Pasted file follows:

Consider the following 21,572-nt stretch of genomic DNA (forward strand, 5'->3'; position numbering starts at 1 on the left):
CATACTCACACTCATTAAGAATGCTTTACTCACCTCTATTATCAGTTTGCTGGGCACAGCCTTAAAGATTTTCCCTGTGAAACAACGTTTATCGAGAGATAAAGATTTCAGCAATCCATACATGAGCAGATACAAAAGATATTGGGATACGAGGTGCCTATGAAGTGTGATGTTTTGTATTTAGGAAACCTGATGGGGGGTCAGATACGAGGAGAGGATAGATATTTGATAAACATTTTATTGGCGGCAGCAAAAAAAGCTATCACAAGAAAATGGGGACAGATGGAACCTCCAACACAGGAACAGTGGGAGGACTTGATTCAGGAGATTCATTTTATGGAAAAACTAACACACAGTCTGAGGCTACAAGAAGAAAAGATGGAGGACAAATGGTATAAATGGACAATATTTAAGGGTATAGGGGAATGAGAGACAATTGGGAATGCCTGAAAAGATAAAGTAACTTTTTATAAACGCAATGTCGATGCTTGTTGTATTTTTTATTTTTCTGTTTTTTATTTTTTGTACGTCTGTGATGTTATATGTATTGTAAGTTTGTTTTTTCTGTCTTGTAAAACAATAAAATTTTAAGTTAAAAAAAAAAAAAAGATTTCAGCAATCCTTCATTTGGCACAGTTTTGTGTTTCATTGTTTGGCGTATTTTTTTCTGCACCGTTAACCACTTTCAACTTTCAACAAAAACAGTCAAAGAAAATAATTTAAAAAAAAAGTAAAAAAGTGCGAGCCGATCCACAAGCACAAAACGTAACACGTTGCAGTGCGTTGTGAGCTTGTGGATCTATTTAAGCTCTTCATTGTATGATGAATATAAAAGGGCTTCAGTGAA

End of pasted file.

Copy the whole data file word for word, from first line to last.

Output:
Consider the following 21,572-nt stretch of genomic DNA (forward strand, 5'->3'; position numbering starts at 1 on the left):
CATACTCACACTCATTAAGAATGCTTTACTCACCTCTATTATCAGTTTGCTGGGCACAGCCTTAAAGATTTTCCCTGTGAAACAACGTTTATCGAGAGATAAAGATTTCAGCAATCCATACATGAGCAGATACAAAAGATATTGGGATACGAGGTGCCTATGAAGTGTGATGTTTTGTATTTAGGAAACCTGATGGGGGGTCAGATACGAGGAGAGGATAGATATTTGATAAACATTTTATTGGCGGCAGCAAAAAAAGCTATCACAAGAAAATGGGGACAGATGGAACCTCCAACACAGGAACAGTGGGAGGACTTGATTCAGGAGATTCATTTTATGGAAAAACTAACACACAGTCTGAGGCTACAAGAAGAAAAGATGGAGGACAAATGGTATAAATGGACAATATTTAAGGGTATAGGGGAATGAGAGACAATTGGGAATGCCTGAAAAGATAAAGTAACTTTTTATAAACGCAATGTCGATGCTTGTTGTATTTTTTATTTTTCTGTTTTTTATTTTTTGTACGTCTGTGATGTTATATGTATTGTAAGTTTGTTTTTTCTGTCTTGTAAAACAATAAAATTTTAAGTTAAAAAAAAAAAAAAGATTTCAGCAATCCTTCATTTGGCACAGTTTTGTGTTTCATTGTTTGGCGTATTTTTTTCTGCACCGTTAACCACTTTCAACTTTCAACAAAAACAGTCAAAGAAAATAATTTAAAAAAAAAGTAAAAAAGTGCGAGCCGATCCACAAGCACAAAACGTAACACGTTGCAGTGCGTTGTGAGCTTGTGGATCTATTTAAGCTCTTCATTGTATGATGAATATAAAAGGGCTTCAGTGAA